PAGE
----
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From the E. Hunter Harrison Chair: Where is Amtrak Going?

By Phil Bell Recently, I took a walk through Washington Union Station to buy chicken strips from a new restaurant. Washington’s Union Station is, in many ways, an example of today’s Amtrak, with the glitz and glamour of bright electronic lights shining down on dirty floors in an aging facility that has seen better days. The main entrance of the classic building remains iconic, but a quick look around sees fraying around the edges and the realization that all is not ok.

 

Similarly, Amtrak in 2024 is a strange and stagnant entity. While some services like the Regional trains serving Virginia are seeing record-breaking traffic, just a few tracks over, the Capitol Limited is running with short consists that lack the Superliner Sightseer-Lounge which many non-railfans crave. It’s a jarring sight for someone who witnessed Amtrak’s growth under W. Graham Claytor, Jr. in the 1980s and believed that Amtrak could grow organically thanks to revived interest in passenger rail that is being driven by prospective passengers themselves.

 

While it is tempting to name a particular executive or group of executives as being the problem du jour, I believe Amtrak’s problems go all the way back to the company’s founding in 1970 as Railpax. You see, nothing in the history of the industry or Amtrak itself convinces me that a National railroad operator can be successful. After all, railroading is unique because it combines elements of local, regional, and national service under one roof…and adds to it the need to maintain private infrastructure. Therefore, whether we are talking about passenger or freight service, almost every train must be all things to all people, and this makes the idea of one entity serving all a truly bad one.

 

The first reason is the simple reality that it is incredibly difficult for the people at the top of a corporation to influence those at the bottom of the corporation. Legendary entrepreneur Peter Thiel illustrates this in his book Zero to One, by discussing how a state’s governor or legislature has very little ability to make the people at the DMV be less ridiculous. Amtrak President Stephen Gardner is likewise largely unable to convince the Sunnyside Yard coach cleaners to check the space between the tables and car walls in lounge cars…where you will almost always find months or years of grime, just inches from your food. When you consider that Gardner’s office is less than 300 miles away from Sunnyside Yard, how much influence do he and his apparatchiks have in Seattle, WA; Hastings, NE; or Grand Forks, ND?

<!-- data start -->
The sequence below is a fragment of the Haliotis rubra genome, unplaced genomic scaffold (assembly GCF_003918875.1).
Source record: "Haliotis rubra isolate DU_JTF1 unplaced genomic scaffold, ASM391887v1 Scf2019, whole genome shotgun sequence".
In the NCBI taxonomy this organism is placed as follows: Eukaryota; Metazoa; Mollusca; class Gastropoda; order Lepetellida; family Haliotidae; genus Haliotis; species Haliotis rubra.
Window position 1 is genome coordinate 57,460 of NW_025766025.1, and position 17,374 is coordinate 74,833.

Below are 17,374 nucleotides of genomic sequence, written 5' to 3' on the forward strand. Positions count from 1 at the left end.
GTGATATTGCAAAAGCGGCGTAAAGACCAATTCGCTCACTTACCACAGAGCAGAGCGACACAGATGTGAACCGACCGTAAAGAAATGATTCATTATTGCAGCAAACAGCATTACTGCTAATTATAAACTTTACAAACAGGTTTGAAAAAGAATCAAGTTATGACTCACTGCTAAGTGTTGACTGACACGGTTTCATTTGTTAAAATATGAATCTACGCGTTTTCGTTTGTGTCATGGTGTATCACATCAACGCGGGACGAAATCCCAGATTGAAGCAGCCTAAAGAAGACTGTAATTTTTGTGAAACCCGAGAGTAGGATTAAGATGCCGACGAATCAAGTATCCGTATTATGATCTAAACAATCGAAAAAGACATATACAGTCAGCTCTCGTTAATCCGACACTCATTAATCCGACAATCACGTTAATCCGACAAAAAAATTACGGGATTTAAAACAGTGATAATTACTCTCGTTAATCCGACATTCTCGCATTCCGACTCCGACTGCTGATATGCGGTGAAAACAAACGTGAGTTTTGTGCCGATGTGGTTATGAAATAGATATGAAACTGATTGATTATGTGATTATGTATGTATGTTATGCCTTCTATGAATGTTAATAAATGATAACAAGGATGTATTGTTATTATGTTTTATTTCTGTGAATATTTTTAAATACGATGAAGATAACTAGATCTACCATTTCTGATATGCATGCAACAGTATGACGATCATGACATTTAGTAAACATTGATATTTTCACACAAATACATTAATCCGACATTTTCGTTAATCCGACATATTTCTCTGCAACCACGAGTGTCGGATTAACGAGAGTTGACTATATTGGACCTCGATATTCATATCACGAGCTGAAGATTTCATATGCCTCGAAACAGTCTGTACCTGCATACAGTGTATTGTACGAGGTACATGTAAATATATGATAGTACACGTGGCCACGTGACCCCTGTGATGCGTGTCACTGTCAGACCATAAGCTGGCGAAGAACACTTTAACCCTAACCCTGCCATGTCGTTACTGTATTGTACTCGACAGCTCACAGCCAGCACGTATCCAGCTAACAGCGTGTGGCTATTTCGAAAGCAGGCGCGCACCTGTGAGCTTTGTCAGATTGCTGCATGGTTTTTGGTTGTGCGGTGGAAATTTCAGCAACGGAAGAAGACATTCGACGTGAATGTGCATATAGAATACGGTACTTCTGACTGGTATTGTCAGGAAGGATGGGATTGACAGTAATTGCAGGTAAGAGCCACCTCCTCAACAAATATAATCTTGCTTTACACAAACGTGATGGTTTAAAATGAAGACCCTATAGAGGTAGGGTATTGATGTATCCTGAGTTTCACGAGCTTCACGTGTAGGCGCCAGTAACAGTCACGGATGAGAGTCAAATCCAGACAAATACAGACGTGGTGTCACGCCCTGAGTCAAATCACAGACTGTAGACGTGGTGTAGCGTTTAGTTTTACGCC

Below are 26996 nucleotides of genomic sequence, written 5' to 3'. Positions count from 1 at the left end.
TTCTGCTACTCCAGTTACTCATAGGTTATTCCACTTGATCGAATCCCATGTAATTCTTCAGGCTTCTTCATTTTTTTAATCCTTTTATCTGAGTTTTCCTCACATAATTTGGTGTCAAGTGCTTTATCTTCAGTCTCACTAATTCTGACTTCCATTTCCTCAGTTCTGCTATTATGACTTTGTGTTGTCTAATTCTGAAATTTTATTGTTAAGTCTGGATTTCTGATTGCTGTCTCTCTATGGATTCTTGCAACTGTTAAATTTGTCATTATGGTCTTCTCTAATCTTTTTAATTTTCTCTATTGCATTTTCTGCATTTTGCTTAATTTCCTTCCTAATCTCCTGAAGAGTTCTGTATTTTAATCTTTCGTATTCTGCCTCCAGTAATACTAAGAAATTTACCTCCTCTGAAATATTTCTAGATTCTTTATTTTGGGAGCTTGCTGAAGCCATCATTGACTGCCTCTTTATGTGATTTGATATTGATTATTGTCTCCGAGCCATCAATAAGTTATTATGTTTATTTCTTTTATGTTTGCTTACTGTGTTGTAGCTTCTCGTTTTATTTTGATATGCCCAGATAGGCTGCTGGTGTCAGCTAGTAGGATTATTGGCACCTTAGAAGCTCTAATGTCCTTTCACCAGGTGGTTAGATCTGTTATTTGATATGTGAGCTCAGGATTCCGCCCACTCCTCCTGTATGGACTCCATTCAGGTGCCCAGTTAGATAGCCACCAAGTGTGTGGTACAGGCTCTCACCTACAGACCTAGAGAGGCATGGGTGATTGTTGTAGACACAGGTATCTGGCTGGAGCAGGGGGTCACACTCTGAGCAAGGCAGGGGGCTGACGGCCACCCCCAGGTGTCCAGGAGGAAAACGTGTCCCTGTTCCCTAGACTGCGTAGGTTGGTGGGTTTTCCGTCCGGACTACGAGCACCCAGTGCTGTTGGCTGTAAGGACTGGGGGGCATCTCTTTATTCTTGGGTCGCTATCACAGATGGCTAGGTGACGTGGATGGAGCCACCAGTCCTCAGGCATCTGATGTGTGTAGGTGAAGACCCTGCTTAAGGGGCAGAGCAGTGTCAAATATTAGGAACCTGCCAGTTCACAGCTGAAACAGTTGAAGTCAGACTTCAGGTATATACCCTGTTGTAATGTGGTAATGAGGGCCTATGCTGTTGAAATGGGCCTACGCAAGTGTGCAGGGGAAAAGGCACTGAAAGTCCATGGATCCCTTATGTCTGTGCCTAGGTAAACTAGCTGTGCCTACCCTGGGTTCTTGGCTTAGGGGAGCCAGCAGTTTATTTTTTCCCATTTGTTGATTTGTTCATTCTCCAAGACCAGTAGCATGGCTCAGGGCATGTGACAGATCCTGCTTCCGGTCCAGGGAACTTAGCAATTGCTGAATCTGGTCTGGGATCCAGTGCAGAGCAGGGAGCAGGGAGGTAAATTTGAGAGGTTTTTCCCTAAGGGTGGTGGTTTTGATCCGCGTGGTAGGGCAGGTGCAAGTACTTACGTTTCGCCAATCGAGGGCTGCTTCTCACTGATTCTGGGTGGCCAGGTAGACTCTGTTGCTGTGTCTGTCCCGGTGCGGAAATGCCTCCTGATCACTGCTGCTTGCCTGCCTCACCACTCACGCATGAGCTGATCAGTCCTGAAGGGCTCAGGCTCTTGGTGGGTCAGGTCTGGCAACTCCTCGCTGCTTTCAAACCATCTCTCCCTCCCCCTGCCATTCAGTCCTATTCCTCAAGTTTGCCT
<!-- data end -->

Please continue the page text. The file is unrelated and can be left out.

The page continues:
To be fair, railroads of the pre-Amtrak era, such as the Penn Central and Burlington Northern faced the same difficulties with both passenger and freight service. But, the logistics of a regionally-oriented operation make it much more likely that both ends of the chain will be able to influence the other. And remember, this isn’t just about taking orders from top execs, it’s about sharing intelligence on traffic patterns, customer desires, and the impact of various initiatives.

 

The second reason that a single, National rail operation fails is the inconsistent need for capital allocation. Here, I am not just speaking of the funds for upgrading station platforms or buying new railcars. I am speaking of the need to operate a service for a month to link New York City with the New York State Fair in Syracuse, or to add significant capacity to the Silver Service trains to meet the various snowbird travel seasons. Making these decisions is difficult for a single entity to do because it can’t simply tell ticketed passengers on the Crescent or Illinois Zephyr that their cars are needed elsewhere. Yet, if a pre-Amtrak railroad were willing to take the risk, it could develop a program where cars are shared with other carriers to allocate capacity when and where needed. This was seen with the seasonal use of dome cars on Southeastern railroads, where the cars operated in other parts of the country when not needed by carriers like the Seaboard Coast Line. In a marketplace with multiple passenger operators, this works and passengers win…in the present environment, they lose, and so do employees and taxpayers.

 

Finally, there is one more negative to the single Amtrak arrangement, and that is a limitation on the number of suppliers who serve the industry. Think about it: the last batch of Viewliner cars were built by a Spanish company, while the newest passenger locomotives are German, even if both groups were assembled in the United

States. Of course, we still long for the days when a passenger train might have railcars from Budd, Pullman-Standard, and American Car & Foundry…plus maybe some built by the railroad itself, or smaller-name manufacturers like Bethlehem Steel or Harlan & Hollingsworth. But who will invest the capital to compete in this market when the customers are few AND the barriers to entry are high?

 

Very few companies, it turns out.

 

Now, I could go on about how Amtrak could do better by changing their food, equipment strategy, and even the CEO and senior managers. Yet, if nothing is done to the basic structure of the company, little substantive improvement will ever take place, no matter how much money Congress provides or how big its strongest supporters can dream.

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From the E. Hunter Harrison Chair is a weekly column by All Things Trains Chairman Phil Bell. Please contact Phil by email at Phillip.Bell@Gmail.com with any comments or questions, and follow him on Facebook.

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